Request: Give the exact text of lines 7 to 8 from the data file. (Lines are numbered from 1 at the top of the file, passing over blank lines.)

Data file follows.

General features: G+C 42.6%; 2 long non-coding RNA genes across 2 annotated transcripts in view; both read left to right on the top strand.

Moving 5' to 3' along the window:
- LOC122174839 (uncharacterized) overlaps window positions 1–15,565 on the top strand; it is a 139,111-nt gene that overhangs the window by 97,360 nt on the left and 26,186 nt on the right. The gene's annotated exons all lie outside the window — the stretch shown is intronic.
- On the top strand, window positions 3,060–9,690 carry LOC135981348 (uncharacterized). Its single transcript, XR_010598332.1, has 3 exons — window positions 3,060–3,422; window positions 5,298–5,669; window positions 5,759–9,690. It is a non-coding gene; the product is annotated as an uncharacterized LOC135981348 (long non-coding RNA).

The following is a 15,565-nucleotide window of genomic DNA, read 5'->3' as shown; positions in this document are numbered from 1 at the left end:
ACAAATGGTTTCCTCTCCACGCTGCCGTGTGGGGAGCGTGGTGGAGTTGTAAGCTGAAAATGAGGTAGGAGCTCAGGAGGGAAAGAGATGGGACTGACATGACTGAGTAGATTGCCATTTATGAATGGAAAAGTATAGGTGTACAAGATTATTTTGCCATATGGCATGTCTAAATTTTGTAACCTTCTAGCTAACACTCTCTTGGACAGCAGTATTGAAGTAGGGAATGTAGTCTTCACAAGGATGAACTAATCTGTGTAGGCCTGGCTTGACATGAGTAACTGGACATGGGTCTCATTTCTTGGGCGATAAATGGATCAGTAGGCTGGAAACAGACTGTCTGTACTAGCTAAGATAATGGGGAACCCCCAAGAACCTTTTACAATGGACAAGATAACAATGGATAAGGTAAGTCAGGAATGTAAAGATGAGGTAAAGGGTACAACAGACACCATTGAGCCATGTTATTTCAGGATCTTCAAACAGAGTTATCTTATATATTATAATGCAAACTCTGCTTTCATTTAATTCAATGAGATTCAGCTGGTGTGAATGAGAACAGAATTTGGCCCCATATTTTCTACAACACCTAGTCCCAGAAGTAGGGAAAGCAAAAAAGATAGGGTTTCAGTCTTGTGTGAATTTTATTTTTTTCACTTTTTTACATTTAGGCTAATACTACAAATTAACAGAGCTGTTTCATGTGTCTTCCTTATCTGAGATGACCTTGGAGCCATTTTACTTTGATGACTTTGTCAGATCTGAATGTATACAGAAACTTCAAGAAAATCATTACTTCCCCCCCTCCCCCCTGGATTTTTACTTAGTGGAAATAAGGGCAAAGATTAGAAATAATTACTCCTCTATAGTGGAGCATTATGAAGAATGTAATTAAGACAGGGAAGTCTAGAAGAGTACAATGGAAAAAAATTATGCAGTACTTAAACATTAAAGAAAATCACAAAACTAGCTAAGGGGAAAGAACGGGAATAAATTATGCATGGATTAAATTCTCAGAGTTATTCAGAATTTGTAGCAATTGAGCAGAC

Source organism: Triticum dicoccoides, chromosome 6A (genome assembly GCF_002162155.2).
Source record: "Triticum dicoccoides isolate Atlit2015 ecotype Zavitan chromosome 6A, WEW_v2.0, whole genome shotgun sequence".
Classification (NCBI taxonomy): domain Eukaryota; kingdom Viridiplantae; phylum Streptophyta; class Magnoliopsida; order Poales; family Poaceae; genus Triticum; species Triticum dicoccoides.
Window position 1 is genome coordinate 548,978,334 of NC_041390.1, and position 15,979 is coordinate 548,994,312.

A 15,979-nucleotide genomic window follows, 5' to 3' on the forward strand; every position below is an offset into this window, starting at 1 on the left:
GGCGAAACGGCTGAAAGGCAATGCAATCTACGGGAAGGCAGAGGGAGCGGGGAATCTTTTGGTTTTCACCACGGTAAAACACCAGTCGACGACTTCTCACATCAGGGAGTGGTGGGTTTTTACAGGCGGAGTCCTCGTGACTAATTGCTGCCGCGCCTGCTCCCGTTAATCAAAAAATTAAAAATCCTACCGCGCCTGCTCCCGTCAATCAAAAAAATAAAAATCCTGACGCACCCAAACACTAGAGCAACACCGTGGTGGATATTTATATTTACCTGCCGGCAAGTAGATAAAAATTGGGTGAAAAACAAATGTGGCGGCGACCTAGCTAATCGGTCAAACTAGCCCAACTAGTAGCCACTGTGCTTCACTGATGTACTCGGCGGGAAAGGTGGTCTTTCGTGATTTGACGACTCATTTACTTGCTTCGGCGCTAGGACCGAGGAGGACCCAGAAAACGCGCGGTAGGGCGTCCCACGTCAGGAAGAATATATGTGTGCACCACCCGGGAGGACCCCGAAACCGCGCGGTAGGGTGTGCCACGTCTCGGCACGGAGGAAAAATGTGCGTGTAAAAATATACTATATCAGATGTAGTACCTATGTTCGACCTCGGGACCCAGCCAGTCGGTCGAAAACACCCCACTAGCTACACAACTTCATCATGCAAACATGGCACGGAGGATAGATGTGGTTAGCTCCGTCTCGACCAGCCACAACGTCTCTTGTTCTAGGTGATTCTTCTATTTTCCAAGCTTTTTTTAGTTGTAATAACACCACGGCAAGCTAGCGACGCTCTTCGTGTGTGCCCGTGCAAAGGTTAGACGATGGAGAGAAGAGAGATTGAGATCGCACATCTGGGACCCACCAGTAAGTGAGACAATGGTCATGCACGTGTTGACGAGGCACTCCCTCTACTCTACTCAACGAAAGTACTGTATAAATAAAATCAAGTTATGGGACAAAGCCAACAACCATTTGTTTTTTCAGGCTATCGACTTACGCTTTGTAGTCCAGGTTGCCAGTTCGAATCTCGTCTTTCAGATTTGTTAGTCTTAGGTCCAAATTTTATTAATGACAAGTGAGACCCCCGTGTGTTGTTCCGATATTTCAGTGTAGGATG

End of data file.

Source organism: Triticum dicoccoides, chromosome 6A (genome assembly GCF_002162155.2).
Source record: "Triticum dicoccoides isolate Atlit2015 ecotype Zavitan chromosome 6A, WEW_v2.0, whole genome shotgun sequence".